Sunday, October 3, 2010

SAUNDARANANDA 5.31: In Praise of Carelessness

yath" auShadhair hasta-gataiH sa-vidyo
na dashyate kash cana pannagena
tath" aan-apekSho jita-loka-moho
na dashyate shoka-bhujaMgamena

- = - = = - - = - = =
- = - = = - - = - = -
- = - = = - - = - = =
- = - = = - - = - = -

Just as a man of science, herbs in hand,

Is not bitten by any snake,

So a careless man,
having overcome the folly of the world,

Is not bitten by the snake of grief.

The Alexander world and the Buddhist world alike, though the nominal aim in both arenas is freedom, are in fact chock full of so-called "mindfulness" -- for which read stilted carefulness.

Where does this tendency originate to try to arrange and organize that which cannot be arranged and organized? At the risk of banging endlessly on the same drum, I think that when we trace the tendency back to its origin, we generally come up against some idea that has yet to be given up.

Such is the folly of the world (loka-moha) ... and I for one continue to be very much part of that folly. Hopefully I am one of the ones who is endeavoring to see the folly of the world as the folly of the world, and to care less about it.

As a protege of FM Alexander named Patrick Macdonald used to say: "If you are careful you will never get anywhere in this work. If you are careless, you might."

When I endeavoured to pass this teaching on to Pierre Turlur, Pierre, despite the fact that French rather than English is his first language, felt duty-bound to correct my choice of words... thus sort of confirming that he hadn't taken the point. "Not care-less," Pierre insisted, "Care-free."


I say "Ha!" but at the same time I am making a serious point. To pay meticulous attention to something like the sewing of a kesa or the translation of an ancient Sanskrit text is relatively easy practice. What is infinitely more difficult is just to sit there and truly not give a shit.

There are cases of practitioners in the past who seemed by their practice of sitting-dhyana to have realized supreme indifference ... only for subsequent experience to show them that there were certain things they still cared deeply about. One such case is related in Shobogenzo chap.90. SHIZEN-BIKU, the Bhikshu in the Fourth Dhyana, or the Monk in the Fourth Stage of Sitting-Meditation.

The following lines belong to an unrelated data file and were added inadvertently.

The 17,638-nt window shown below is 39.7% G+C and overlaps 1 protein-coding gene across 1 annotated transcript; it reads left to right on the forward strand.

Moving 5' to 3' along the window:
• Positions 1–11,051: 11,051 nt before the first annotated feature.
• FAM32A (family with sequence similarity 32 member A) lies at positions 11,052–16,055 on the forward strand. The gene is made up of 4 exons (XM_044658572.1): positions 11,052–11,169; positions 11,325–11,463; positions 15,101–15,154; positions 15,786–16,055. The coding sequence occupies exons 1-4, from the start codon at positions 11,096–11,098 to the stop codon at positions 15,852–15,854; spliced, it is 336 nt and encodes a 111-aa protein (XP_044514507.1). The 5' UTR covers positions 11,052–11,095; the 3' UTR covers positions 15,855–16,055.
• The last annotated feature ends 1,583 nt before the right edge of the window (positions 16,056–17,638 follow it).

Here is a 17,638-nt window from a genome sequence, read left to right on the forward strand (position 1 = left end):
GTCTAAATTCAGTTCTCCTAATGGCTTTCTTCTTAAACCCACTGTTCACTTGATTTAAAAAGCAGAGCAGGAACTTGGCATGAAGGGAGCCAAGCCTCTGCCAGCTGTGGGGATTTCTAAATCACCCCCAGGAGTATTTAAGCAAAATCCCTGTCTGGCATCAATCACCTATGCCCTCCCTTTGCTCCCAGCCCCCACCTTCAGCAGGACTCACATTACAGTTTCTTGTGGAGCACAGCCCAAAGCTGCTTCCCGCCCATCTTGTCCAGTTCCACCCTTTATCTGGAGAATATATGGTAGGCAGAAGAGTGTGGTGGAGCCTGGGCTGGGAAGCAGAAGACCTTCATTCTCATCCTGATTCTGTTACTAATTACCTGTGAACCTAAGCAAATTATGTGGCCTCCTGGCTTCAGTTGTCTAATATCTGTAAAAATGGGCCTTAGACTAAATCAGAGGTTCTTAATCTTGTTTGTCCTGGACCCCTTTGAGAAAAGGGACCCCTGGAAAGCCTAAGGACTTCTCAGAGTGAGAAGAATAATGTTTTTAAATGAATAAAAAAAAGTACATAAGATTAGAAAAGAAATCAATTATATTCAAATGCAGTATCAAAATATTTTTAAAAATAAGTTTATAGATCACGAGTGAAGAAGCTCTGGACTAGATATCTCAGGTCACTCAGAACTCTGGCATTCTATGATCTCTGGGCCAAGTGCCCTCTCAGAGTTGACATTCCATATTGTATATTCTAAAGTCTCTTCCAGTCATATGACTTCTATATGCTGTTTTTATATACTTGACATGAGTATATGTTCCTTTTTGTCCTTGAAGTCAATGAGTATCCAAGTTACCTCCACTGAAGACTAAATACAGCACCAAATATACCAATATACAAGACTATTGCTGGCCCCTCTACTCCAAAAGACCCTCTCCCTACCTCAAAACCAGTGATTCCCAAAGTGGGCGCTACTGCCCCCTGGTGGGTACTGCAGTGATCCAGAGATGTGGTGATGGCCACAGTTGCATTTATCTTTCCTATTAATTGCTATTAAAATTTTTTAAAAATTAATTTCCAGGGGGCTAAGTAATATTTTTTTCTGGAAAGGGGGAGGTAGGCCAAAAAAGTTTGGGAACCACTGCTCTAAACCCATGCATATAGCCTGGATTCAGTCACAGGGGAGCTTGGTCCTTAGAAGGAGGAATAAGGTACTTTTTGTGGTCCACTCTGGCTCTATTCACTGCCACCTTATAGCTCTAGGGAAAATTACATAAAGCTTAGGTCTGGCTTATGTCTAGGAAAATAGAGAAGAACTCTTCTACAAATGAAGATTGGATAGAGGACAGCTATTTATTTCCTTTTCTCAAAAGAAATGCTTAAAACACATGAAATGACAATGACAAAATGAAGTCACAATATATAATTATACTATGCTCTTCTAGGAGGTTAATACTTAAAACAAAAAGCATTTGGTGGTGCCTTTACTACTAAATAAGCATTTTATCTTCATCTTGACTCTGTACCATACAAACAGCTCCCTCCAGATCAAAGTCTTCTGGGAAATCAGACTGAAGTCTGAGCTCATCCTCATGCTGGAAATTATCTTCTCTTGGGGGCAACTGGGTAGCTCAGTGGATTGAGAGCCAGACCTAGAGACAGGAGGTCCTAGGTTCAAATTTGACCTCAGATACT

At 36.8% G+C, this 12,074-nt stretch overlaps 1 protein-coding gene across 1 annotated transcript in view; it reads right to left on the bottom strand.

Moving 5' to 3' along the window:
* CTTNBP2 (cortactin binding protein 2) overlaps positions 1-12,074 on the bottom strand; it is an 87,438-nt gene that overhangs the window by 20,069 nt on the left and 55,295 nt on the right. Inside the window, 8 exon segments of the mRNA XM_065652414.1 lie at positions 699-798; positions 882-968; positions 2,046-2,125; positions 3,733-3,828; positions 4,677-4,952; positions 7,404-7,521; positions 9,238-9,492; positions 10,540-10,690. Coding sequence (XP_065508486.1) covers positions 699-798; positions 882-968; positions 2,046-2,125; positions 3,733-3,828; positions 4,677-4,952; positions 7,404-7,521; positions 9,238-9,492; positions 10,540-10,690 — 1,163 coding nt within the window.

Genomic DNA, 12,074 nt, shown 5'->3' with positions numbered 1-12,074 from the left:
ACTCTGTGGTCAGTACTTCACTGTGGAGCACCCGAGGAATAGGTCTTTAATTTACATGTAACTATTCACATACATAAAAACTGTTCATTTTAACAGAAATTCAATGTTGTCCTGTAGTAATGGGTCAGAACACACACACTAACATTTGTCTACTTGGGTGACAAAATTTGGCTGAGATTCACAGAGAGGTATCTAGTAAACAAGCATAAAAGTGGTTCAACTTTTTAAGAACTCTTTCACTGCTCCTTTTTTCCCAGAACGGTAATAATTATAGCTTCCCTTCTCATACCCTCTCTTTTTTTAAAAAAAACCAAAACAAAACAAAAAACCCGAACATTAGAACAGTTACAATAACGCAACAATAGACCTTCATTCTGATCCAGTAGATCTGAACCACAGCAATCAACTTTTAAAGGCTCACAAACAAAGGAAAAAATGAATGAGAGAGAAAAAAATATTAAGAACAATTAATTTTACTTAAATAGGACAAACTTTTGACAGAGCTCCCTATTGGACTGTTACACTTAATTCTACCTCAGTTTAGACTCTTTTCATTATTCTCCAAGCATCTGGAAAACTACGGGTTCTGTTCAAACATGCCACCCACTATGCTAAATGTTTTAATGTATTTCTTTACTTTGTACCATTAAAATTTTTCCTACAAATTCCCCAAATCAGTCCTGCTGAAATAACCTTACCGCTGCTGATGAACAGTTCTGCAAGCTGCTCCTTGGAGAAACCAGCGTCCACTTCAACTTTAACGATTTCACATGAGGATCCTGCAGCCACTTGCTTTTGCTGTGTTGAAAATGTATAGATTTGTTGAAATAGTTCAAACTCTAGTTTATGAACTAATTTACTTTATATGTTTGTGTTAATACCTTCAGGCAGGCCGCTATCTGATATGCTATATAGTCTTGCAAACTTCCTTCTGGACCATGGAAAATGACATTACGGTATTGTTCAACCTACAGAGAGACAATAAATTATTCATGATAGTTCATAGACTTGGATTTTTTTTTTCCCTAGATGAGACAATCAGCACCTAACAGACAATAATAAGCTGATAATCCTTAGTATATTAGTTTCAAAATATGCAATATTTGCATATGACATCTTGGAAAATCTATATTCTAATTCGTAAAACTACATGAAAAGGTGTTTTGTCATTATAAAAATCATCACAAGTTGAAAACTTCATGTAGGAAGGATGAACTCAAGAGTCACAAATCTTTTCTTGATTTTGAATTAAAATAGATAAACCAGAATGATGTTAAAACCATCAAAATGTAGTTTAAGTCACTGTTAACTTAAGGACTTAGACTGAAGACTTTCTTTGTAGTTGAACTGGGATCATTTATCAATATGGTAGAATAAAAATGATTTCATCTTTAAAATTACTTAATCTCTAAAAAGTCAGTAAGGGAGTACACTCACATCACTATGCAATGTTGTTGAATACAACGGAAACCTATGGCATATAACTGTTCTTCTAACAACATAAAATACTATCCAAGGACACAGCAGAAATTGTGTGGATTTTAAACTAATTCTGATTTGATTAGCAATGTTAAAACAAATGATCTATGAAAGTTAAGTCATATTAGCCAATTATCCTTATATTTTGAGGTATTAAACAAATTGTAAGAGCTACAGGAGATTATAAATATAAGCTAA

In order to be bitten by the snake of grief, it is not necessary to fall in love with a woman, or to be swept up in sexual thirst for a woman, and burned up by passion for a woman -- as was the monk in the story of SHIZEN-BIKU. Witness the grief of parents to whom a handicapped child is born. What they grieve is not the death of their baby, for their baby is alive and kicking. What they grieve is the loss of the dream or idea of a normal child which they had but which they are now required to give up. Any idea that one holds dear will do the trick. And the deeper the idea runs, the more deeply the grief is felt.

EH Johnston:
Just as no knowledgeable man, who takes protective herbs in his hand, is bitten by a snake, so he who has attained indifference and conquered the illusion of the world is not bitten by the snake of grief.

Linda Covill:
Just as a snake never bites the wise man who holds herbs in his hand, so the serpent of grief does not bite the man with no preferences who has conquered his delusions about the world.

yathaa: ind. just as
auShadhaiH (inst. pl.): n. herbs collectively , a herb
hasta-gataiH (inst. pl.): in his hands
sa-vidyaH (nom. sg. m.): one who has learned, one versed in science

na dashyate: is not bitten
√daMsh: to bite
kash cana pannagena (inst. sg.): by any snake
panna-ga: m. " creeping low " , a serpent or serpent-demon

tathaa: ind. likewise
an-apekShaH (nom. sg. m.): mfn. regardless , careless ; indifferent ; impartial
jita-loka-mohaH (nom. sg. m.): one who has defeated the delusion of the world
jita: mfn. won , acquired , conquered , subdued
loka: m. the earth or world of human beings ; the inhabitants of the world , mankind
moha: m. loss of consciousness , bewilderment , perplexity , distraction , infatuation , delusion , error , folly ; (with Buddhists) ignorance (one of the three roots of vice )

na dashyate: is not bitten
shoka-bhujaMgamena (inst. sg.): by the serpent of grief
shoka: m. sorrow , affliction , anguish , pain , trouble , grief
bhujaM-gama: m. a serpent , serpent-demon
bhuja: mfn. a bending , curve , coil (of a serpent

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